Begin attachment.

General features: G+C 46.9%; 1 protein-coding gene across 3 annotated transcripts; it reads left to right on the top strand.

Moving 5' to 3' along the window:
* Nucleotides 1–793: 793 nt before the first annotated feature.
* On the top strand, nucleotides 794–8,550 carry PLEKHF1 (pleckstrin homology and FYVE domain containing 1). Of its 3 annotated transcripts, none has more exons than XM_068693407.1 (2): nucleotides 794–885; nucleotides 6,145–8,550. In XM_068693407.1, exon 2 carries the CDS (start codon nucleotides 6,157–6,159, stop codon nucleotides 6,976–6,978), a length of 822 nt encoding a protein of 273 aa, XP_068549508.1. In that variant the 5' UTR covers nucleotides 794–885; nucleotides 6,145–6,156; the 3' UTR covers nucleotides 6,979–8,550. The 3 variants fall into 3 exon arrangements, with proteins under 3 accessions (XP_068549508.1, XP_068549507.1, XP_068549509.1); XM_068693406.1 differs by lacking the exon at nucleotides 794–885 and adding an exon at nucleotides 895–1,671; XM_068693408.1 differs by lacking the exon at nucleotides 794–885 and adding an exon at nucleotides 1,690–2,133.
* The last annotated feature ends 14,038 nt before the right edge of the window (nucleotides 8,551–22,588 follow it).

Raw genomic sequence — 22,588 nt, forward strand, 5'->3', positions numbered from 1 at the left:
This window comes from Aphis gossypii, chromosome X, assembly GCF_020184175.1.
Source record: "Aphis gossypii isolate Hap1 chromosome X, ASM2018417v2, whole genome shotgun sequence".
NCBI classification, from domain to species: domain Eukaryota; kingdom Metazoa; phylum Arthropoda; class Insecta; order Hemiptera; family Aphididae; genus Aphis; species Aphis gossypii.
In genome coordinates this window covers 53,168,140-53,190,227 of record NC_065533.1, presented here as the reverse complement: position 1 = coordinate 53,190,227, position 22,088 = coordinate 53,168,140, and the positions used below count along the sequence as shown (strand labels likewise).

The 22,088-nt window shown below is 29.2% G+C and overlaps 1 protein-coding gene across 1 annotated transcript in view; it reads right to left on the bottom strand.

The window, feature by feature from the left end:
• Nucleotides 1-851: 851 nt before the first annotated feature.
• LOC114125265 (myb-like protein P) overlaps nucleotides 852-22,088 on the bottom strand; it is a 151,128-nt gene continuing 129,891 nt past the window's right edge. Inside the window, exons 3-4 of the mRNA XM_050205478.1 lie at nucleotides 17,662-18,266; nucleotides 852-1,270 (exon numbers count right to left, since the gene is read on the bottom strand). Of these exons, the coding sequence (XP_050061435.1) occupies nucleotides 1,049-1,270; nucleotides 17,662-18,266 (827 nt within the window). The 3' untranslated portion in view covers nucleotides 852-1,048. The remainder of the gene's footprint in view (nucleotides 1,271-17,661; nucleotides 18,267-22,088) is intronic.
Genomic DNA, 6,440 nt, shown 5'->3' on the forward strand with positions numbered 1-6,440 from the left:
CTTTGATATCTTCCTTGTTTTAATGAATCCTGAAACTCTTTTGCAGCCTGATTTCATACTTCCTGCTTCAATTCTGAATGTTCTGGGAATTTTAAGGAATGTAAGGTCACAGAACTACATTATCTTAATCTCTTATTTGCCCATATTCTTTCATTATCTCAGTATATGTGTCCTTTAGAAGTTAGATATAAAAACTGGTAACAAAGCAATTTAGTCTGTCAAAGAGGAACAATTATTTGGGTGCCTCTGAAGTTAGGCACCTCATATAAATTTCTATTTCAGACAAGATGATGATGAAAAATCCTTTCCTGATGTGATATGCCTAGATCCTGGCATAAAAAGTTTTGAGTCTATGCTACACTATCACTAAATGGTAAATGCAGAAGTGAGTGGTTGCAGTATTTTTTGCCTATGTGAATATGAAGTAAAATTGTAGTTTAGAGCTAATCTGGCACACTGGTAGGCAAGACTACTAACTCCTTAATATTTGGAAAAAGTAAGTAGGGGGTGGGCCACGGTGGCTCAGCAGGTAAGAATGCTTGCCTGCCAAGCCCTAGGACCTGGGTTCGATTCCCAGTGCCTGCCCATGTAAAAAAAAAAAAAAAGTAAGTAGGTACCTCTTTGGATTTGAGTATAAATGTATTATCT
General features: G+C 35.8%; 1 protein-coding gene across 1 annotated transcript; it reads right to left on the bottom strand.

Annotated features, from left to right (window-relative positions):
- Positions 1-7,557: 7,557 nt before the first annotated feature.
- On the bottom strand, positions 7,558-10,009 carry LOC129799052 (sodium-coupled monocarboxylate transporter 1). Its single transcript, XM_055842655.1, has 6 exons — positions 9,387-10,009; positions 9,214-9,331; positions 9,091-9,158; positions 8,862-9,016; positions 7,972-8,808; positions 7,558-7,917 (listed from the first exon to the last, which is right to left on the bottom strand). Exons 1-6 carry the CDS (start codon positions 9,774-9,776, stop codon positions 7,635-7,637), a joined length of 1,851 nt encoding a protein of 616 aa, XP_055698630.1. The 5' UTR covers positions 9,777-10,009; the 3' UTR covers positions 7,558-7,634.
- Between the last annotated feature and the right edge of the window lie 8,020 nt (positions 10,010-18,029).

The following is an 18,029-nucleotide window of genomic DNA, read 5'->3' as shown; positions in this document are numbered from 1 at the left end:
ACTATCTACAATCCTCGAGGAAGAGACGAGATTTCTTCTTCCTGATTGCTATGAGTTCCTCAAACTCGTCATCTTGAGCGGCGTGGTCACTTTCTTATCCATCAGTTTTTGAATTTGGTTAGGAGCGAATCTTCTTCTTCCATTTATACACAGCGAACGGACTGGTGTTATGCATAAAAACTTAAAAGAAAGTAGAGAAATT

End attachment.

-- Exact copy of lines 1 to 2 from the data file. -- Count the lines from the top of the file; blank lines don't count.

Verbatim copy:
General features: G+C 46.9%; 1 protein-coding gene across 3 annotated transcripts; it reads left to right on the top strand.

Moving 5' to 3' along the window: